As a result, he warns, “Taxpayers may be waking up, …but it may be too late to avoid severe fiscal hardship.”

Beermann documents that unfunded retirement promises are explicit violations of deficit spending limits and balanced budget requirements. “This raises questions of whether the failure to fund pension obligations constitutes unlawful deficit spending, and whether such a violation would justify renunciation of some portion of unfunded obligations.”

When it comes to legal protections for public pension benefits, Beermann repeats the conventional wisdom that, “In many states, the weight of constitutional law is with state employees rather than the taxpaying public.”

And he cites U.S. Constitutional protections for enforcing contracts and against unlawful taking, as well as reviewing issues dealing with state sovereignty.

The big question on contract protections is whether “… pension promises are overly generous, and subject to abuse by legislators and other officials handing out political favors, and by employees using loopholes and tricks to spike their pensions. It is one thing for the government to breach a simple arms-length contract with a supplier …. It is quite another for government to attempt to reign in excessive pension promises made to secure the power of incumbent politicians at the expense of taxpayers.”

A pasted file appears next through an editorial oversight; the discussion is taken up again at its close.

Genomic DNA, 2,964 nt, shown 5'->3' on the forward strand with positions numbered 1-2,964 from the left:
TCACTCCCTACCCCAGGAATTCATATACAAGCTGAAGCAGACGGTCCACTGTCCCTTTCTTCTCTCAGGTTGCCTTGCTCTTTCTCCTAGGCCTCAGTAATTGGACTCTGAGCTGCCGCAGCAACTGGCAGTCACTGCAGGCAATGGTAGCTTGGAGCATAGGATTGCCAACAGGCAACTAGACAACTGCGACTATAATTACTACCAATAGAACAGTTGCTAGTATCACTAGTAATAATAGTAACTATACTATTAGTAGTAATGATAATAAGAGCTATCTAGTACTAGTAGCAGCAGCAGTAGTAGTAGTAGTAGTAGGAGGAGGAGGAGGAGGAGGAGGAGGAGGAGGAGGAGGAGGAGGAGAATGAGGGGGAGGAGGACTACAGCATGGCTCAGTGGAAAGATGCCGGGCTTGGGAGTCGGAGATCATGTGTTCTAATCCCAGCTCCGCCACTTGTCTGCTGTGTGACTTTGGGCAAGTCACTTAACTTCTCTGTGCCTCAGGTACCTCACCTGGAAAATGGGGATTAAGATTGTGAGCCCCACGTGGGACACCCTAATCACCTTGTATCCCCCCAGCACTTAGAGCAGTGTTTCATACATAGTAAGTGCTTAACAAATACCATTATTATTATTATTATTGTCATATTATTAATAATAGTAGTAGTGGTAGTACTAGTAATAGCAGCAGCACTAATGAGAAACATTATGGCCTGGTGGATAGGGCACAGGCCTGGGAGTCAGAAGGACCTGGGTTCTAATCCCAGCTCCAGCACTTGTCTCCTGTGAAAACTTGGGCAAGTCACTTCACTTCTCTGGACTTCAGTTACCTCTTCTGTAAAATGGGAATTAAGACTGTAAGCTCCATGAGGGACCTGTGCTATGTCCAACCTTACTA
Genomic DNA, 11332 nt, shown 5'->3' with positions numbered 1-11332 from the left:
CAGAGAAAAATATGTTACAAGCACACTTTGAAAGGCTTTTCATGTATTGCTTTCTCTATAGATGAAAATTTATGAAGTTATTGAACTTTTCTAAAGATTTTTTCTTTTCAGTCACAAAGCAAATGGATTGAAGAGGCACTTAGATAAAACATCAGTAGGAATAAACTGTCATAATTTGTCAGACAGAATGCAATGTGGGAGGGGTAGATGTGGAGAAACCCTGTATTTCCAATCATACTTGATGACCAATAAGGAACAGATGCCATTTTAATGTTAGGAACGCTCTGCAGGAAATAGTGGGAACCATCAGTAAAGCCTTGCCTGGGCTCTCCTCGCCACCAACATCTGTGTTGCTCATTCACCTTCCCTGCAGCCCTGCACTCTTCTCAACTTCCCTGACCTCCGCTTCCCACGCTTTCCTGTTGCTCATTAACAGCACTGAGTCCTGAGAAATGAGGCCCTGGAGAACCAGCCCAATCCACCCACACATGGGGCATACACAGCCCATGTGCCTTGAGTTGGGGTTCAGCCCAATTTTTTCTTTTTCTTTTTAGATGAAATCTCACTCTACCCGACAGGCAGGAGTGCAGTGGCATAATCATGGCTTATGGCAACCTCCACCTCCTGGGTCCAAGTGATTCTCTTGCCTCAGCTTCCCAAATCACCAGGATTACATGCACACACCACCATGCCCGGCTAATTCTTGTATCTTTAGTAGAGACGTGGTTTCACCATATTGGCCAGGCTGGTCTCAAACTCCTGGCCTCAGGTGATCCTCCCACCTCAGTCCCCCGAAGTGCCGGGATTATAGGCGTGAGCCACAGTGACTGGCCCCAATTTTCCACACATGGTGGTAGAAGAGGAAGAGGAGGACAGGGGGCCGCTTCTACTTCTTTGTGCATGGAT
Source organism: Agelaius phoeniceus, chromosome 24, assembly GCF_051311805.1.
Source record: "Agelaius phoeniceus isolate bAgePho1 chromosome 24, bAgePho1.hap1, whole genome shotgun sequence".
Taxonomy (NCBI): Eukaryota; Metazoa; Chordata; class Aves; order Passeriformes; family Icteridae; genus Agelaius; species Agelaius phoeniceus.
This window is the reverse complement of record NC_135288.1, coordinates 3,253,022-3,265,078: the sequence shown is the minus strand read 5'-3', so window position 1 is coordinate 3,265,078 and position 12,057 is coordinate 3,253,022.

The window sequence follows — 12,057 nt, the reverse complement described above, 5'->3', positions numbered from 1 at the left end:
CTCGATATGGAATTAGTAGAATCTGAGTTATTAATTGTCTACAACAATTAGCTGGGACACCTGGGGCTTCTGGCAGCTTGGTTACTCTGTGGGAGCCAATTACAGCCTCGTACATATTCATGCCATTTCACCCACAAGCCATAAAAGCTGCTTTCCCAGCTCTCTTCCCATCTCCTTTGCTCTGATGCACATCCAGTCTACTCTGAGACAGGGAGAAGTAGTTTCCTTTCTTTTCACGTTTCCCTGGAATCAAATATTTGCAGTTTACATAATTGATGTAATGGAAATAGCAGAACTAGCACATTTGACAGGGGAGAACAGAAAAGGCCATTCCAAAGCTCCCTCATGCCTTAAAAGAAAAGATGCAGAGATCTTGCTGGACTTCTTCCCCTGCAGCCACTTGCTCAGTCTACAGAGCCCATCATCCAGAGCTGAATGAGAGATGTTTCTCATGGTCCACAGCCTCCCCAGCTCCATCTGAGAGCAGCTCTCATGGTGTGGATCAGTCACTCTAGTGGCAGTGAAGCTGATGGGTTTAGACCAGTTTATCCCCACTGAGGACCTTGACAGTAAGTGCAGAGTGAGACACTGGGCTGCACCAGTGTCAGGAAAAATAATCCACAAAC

He also raises the question of whether retired municipal workers’ “… pension promises are no longer considered executor contracts. … This means that theoretically, retired workers could see their benefits subjected to severe restrictions.”

That could come in the form of future taxpayers “… resisting tax increases to pay for pension liabilities incurred in the past ….”

“However, just because state action violates federal law does not guarantee an effective remedy. … states cannot be sued for damages in federal court without their consent, even for actions that violate the Constitution of the United States,” though individual state officials may be sued.

Of course, workers in states with constitutional and statutory protections of pensions could try to enforce funding through state courts, but there are no legal precedents on what happens when pension funds run out of money and few requirements for states to pay into pension funds.

With a sympathetic nod to state and municipal workers, Beermann says, “In a sense, public pension recipients are in a similar position, but on the lower end of the economic scale, to the victims of Bernard Madoff’s Ponzi Scheme.”

He fails to point out that so are taxpayers, who now are the only ones being asked to sacrifice for this crime against the common good.